6. Superhero stories are wish fulfilment fantasies in which everyone eventually ‘learns the wonderful truth about me’ (I am amazing when you unwrap my everyday clothes and put me in lycra).
  7. In many comedies a hero will be wearing some kind of ‘mask’ but eventually, after some sort of spiritual crisis, this mask will be ripped off and the other characters will learn who this hero really is.
  8. A parable illustrates a simple truth for teaching purposes.
  9. Absurdist stories focus on the experiences of characters in situations where they cannot find any inherent purpose in life, most often represented by ultimately meaningless actions and events that call into question the certainty of existential concepts such as truth or value

THE DIFFERENCE IN TRUTH BETWEEN FICTION AND REALITY

Fictional stories are make believe on the surface but true underneath. Real life, on the other hand, may be believable on the surface but is often unbelievable underneath. … In movies, screenplays and novels, we need to know the inner truths of the characters. Your characters’ actions in response to whatever incredible situation you’ve created must be reasonable, justified and believable.

— Michael Hauge, Story Mastery website

The most dangerous untruths are truths slightly distorted.
~ G.C. Lightenberg

TRUTH AND STORY STRUCTURE

Within a story structure, the truth will be revealed at the ‘self-revelation’ stage. (After the Battle, before New Equilibrium.)

Sometimes the audience is let in on the truth of the situation at the beginning of a story. For instance, in some crime stories the reader knows who the villain is from the get-go. This type of detective story is no longer a whodunnit but a whydunnit.

UNRELIABLE NARRATION

a famous liar from fiction

Everyone suspects himself of at least one of the cardinal virtues, and this is mine: I am one of the few honest people that I have ever known.

– F. Scott Fitzgerald, The Great Gatsby

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The Pirts: A Short Story About Pirates

Introducing The Pirts: by Hannah age 8. Like Pirates, only briefer.

Introducing The Pirts: by Hannah age 8. Like Pirates, only briefer.

chapter one dinner

fry the bones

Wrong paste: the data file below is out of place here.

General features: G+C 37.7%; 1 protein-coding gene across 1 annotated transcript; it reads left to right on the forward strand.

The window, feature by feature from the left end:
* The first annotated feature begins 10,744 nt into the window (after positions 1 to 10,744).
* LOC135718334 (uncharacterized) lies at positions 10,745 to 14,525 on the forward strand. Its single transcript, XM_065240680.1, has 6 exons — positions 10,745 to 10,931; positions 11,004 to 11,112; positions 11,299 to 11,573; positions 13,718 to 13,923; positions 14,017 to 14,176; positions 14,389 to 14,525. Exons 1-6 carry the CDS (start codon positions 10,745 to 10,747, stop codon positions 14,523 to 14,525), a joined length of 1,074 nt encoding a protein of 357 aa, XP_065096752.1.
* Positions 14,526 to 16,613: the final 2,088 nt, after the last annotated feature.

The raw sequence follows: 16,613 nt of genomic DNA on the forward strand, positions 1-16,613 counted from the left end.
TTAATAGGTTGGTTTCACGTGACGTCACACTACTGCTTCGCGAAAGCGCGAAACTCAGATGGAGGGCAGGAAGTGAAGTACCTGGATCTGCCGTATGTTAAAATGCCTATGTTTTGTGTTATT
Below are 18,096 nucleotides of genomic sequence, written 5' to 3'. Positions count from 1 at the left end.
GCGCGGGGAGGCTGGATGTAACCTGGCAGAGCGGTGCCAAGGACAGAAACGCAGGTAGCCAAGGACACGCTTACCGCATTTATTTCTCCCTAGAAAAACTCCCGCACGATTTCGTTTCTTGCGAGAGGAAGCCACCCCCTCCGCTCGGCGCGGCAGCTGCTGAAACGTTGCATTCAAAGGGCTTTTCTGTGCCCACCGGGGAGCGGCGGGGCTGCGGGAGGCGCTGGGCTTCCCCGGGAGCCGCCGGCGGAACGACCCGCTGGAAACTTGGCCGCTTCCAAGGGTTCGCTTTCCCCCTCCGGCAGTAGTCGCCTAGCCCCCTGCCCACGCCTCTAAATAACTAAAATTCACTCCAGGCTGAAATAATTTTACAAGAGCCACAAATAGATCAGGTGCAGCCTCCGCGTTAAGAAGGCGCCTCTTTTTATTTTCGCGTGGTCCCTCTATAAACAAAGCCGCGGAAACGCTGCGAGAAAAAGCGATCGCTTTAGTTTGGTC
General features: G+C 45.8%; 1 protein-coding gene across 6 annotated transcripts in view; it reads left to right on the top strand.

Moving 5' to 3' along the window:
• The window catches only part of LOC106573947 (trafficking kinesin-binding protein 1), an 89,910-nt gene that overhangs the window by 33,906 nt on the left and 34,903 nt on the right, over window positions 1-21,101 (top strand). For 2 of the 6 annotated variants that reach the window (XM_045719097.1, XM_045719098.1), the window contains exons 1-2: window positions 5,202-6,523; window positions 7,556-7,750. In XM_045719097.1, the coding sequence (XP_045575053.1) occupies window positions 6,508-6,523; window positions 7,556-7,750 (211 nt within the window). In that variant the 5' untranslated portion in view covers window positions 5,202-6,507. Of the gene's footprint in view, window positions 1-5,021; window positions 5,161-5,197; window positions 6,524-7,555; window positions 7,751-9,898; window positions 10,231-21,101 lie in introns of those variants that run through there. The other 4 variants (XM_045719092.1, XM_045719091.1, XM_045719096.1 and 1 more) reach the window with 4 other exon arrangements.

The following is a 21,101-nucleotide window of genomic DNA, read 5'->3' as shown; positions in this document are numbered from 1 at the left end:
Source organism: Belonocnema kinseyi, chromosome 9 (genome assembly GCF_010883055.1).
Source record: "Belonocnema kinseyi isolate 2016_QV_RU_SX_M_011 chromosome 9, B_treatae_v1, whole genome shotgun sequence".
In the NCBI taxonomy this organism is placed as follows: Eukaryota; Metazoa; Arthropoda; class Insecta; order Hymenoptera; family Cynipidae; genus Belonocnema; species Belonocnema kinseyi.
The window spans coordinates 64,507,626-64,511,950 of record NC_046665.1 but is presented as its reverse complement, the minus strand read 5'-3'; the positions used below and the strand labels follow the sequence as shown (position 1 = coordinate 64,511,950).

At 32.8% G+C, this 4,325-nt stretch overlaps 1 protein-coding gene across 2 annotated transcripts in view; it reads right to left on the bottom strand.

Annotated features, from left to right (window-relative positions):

make the hair into spaghetti

Is this the most mournful horse you ever did see? I’m actually a little disturbed.

dish up

Is this a vampire pirate now? Not emo, anyway. Gleeful. Definitely gleeful.

salty sea

It’s hard to know when to end a story.

Strays Like Us by Richard Peck Storytelling Tips

Strays Like Us is a 1998 middle grade novel by American author Richard Peck. (155 pages)

Peck not only understands the fragile emotions of adolescents, he also knows what kind of characters will pique their interest. In this tender novel, he paints a richly detailed portrait of Molly, a drug-addict’s daughter sent at the age of 12 to live with a great-aunt she has never met. Molly soon discovers others like her in this small town full of secrets.

Publisher’s Weekly starred review

STORY WORLD OF STRAYS LIKE US

Strays Like Us is set in The (American) South but is not a Southern Novel as such. This is one of those American stories which could easily be set elsewhere — like lots of ‘midwestern’ stories set in suburbia or small towns. Molly’s story could belong to many kids all over.

This one happens to take place in small town Missouri. The ‘small’ town is significant because of the way gossip works:

“How did the guys find out anyway?”

“Becasue they don’t let you keep a secret in a town like this.”

Although this is like a 1950s utopia in some ways, there is a lot of poverty in this town and turns out to be an apparent utopia. Richard Peck is making a statement about income inequality when he writes:

“There’s things they can do now for what Fred had,” [Aunt Fay] said finally. “But he didn’t have insurance.”

The story opens with Molly up a tree. She is in semi-hiding up here, melding with nature, and although in reality trees are reliant on each other via their root system, the common understanding of tree symbolism is that they stand ‘tall, proud and alone’, like Molly at the beginning of her character arc.

Strays Like Us tree cover

Molly Moberly in the foreground with neighbour Will in the background.

The exact year of this story is unclear — there is mention of computers and microwaves so I believe it is set in the late 1990s, at time of publication. Still, there is a 1950s feel about it. Locals are starting to feel suspicious of strangers, because until this period everyone has known everyone here. Continue reading

A Lonely Coast by Annie Proulx

"A Lonely Coast" involves a dark highway drive along a dark highway such as this

The first thing that feels different about “A Lonely Coast” in the Close Range collection by Annie Proulx is the voice. It’s written in second person, then switches to first in the second paragraph. The previous stories were all written by a third-person unseen narrator with an intimate knowledge of the milieu and deep understanding of character. Immediately I am wondering: Why has Proulx chosen first-person for this one? Also: do we have an unreliable narrator on our hands? Of course, all first person narration is on the ‘unreliable continuum’. But since Proulx normally writes in third, I suggest a good reason for the switch up.

STORYWORLD OF “A LONELY COAST”

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The Magical Age of Twelve

the magical age of twelve is utilised in The Artifacts

Read enough children’s books and you’ll realise something magical happens after age twelve. It’s even embedded in the English language, which thirteen marks the beginning of the teen years. Twelve is the final age of innocence. In JudeoChristian terms, 12 is the final year in which you can get away with things. Next comes ‘the age of accountability’.

“Nothing that happens after we are twelve matters very much.”

— J.M. Barrie, nearly a century ago.

Johnny My Friend also utilises the magical age of twelve

Twelve is the magical dividing line, we all know that. I don’t care what grown-ups say, but that’s when your childhood comes to an end.

 

Twelve As The Age Of Initiation